Israeli bakery chain Roladin recently opened a gourmet doughnut shop in the heart of London’s tourist district, offering the eatery’s famous luxury Hanukkah doughnuts outside Israel for the first time.
The chain selected the best-performing “concept” doughnuts over their years of seasonal availability in Israel and added a few new ones to offer in the new London shop all year long — and not just during the Jewish holiday.
Roladin’s creative doughnuts, designed with special fillings, glazes, and finishes (including gold leaf), have always been launched with a certain amount of fanfare in Israel in the weeks before Hanukkah, a winter holiday when Jewish people traditionally eat doughnuts, latkes, and other deep-fried treats.
Roladin’s doughnuts typically attract long lines and disappear as soon as the holiday ends.
Roladin co-founder Kobi Hakak said that the opening of the London shop, under the name “Donutelier by Roladin,” was the realization of a long-term dream for the bakery company he founded with his brother, based on their mother’s handwritten doughnut recipes and their own love of baking.
The company opened its first shop in the central town of Ramat Hasharon in 1989 and now operates close to 100 stores across Israel. The chain also opened a kiosk in a mall in The Netherlands.
Hakak told The Times of Israel that Roladin has always wanted to make the chain and its doughnuts, cakes, and pastries accessible to large audiences. “Our motto is baking happiness. This allows us to take it to another level,” he said.
And the push to open a store in the British capital came from a London-based Israeli businessman in the food and beverage field who visited Israel during Hanukkah in recent years. Arik Waiss, the Israeli entrepreneur who is working with Roladin on the London venture, said, “I came to Israel at Hanukkah time and saw the sufganiyot [doughnut] fever.
“I thought there was potential to offer these doughnuts as a high-fashion item,” said Waiss, who approached Roladin with the idea.
Their partnership was born just before the COVID-19 pandemic hit, and the London launch was delayed. Last year premises were sourced on Charing Cross Road, close to London’s Leicester Square and Covent Garden districts, and Israeli designer Alona Eliyasi was commissioned to create a space that would reflect Roladin’s indulgent and luxurious brand and the doughnuts’ visual appeal.
The finished Donutelier shop features a chandelier designed to look like bags of cream, a dedicated Instagram corner, doughnut recipes printed large, and — in the basement — a fully operational bakery that makes the doughnuts and sends them upstairs to be decorated in public view.
To ensure Donutelier stayed true to its Israeli origins, Roladin pastry chefs were dispatched to spend time training UK staff. The London shop now offers 12 different varieties, selected from Israel’s annual Roladin doughnut menu over the years. New varieties will be introduced every month or so, alongside doughnuts developed for special occasions such as Valentine’s Day.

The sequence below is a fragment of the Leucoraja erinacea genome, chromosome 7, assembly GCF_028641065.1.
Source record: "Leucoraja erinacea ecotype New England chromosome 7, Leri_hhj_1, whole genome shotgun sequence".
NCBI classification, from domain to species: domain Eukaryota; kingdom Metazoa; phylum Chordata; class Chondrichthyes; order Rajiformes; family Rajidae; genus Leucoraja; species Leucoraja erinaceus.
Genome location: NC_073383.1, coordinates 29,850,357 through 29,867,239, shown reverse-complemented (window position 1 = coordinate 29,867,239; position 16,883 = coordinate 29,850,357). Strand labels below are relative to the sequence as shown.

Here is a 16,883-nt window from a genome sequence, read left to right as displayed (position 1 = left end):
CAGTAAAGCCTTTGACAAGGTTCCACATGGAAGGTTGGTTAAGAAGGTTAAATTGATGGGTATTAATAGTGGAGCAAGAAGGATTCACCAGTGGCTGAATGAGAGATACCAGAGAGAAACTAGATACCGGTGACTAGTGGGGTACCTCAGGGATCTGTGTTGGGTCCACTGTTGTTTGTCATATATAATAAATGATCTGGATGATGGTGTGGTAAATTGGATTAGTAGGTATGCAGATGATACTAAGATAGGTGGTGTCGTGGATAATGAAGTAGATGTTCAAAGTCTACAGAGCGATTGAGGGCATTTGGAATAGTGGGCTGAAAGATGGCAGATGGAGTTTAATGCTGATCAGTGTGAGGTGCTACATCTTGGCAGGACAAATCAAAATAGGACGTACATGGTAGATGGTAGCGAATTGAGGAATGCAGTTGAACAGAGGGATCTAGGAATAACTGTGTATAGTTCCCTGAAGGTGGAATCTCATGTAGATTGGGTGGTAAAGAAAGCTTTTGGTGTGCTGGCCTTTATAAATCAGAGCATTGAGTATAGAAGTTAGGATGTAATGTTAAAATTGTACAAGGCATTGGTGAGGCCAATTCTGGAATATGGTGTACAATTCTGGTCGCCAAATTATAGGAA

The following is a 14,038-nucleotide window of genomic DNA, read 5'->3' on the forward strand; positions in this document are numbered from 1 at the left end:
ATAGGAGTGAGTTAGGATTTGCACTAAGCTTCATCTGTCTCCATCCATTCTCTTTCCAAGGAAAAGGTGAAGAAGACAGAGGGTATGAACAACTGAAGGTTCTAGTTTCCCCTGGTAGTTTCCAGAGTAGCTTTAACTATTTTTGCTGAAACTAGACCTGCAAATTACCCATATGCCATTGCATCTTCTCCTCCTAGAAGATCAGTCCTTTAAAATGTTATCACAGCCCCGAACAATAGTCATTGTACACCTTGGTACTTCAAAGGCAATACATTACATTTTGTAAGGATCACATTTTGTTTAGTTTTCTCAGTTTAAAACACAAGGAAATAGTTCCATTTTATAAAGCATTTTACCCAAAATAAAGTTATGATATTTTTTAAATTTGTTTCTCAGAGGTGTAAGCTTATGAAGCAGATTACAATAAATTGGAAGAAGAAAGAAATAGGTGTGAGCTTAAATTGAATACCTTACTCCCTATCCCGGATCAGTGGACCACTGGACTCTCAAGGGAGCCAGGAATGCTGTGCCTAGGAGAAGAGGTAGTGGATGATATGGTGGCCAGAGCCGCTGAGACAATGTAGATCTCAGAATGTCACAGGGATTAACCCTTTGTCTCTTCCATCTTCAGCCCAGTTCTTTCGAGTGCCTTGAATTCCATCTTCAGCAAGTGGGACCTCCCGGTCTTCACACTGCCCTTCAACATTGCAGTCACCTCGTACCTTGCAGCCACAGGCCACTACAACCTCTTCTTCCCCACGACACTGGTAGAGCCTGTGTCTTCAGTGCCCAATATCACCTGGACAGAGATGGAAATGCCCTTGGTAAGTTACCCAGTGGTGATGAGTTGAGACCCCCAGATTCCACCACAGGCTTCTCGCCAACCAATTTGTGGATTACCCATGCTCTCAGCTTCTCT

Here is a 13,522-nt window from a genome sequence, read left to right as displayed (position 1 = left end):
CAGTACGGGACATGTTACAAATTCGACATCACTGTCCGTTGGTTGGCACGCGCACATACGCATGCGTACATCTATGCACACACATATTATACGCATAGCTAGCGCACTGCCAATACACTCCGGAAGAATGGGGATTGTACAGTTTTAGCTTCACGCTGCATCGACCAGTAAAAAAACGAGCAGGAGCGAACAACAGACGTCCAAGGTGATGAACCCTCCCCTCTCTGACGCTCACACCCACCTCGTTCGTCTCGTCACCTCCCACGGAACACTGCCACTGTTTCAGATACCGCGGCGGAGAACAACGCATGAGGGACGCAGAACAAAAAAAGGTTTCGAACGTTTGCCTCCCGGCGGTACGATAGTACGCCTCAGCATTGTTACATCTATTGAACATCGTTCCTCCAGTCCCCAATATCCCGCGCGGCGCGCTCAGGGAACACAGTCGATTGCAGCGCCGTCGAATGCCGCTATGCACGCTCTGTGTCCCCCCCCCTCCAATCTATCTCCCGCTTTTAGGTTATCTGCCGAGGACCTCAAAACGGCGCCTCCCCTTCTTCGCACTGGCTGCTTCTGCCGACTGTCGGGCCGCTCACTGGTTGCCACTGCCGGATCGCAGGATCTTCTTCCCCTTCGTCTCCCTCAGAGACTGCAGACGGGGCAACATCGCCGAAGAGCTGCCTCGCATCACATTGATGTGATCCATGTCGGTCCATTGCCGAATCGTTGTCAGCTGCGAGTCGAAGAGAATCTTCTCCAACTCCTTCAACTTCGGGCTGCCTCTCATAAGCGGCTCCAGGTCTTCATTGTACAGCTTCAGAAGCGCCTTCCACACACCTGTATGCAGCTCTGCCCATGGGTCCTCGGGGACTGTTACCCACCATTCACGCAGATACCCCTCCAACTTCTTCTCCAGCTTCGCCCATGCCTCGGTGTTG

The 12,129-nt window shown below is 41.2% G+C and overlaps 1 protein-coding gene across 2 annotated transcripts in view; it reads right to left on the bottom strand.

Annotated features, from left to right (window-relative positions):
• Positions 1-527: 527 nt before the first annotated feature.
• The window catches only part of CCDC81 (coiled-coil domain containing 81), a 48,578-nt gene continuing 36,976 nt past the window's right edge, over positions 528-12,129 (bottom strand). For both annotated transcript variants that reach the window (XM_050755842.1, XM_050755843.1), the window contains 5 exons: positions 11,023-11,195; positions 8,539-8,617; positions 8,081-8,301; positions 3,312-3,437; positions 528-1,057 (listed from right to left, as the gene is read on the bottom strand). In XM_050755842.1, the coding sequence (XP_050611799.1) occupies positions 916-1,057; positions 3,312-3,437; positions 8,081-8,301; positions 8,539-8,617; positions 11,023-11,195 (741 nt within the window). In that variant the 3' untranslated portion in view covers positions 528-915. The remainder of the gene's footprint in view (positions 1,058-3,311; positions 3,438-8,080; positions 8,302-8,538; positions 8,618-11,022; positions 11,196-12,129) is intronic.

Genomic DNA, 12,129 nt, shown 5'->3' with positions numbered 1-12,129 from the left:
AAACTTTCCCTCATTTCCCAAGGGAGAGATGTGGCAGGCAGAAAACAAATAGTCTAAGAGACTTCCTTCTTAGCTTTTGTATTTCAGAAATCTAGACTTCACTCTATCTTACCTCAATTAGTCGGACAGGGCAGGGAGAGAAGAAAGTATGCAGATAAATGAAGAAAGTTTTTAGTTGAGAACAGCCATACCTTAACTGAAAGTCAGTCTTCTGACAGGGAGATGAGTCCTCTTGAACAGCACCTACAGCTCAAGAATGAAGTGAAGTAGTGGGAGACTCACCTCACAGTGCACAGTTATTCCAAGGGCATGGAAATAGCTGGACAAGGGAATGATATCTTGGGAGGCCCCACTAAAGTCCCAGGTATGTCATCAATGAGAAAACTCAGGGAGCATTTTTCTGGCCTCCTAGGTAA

Flavors currently include pistachio and raspberry, peanut caramel, a St-Honore-inspired doughnut, and the Pink Royal — a wildberry cream doughnut with strawberry meringues, dried raspberries, and a raspberry chantilly cream.
The doughnuts are served up in gift boxes for between £4 and £6 each (NIS 17 to 25).
The London shop welcomes hundreds of customers every day, the company says, with even bigger crowds on weekends. On Instagram, Donutelier by Roladin published doughnut content to over 12,000 followers.
“People love us and they love the doughnuts. The store is already a destination and I have people from all around the world asking about the possibility of opening further Donutelier stores,” Hakak said.
London has seen an increasing number of dessert-only stores popping up in recent years, a trend imported from Asia and popular with both tourists and locals. The city as a whole has continued to grow as a foodie destination, attracting a large number of Israeli chefs and restaurants.
Waiss said the doughnuts Donutelier sells are “some of the most innovative and luxurious doughnuts the world has ever seen” and the response from customers so far seems to suggest that they feel they are worth the calories.
But there are no plans to introduce Donutelier to Israeli consumers: “Our doughnuts are famous across Israel, and people eat them like crazy over Hanukkah, and then that is it,” Hakak said.
Waiss and Hakak are already looking for another London location, and hope to open a second Donutelier location within the next six months. A branch in Amsterdam is likely to follow and based on the initial enthusiasm for the concept being maintained, there are hopes that Roladin’s doughnut showcase can expand across Europe in the years ahead.
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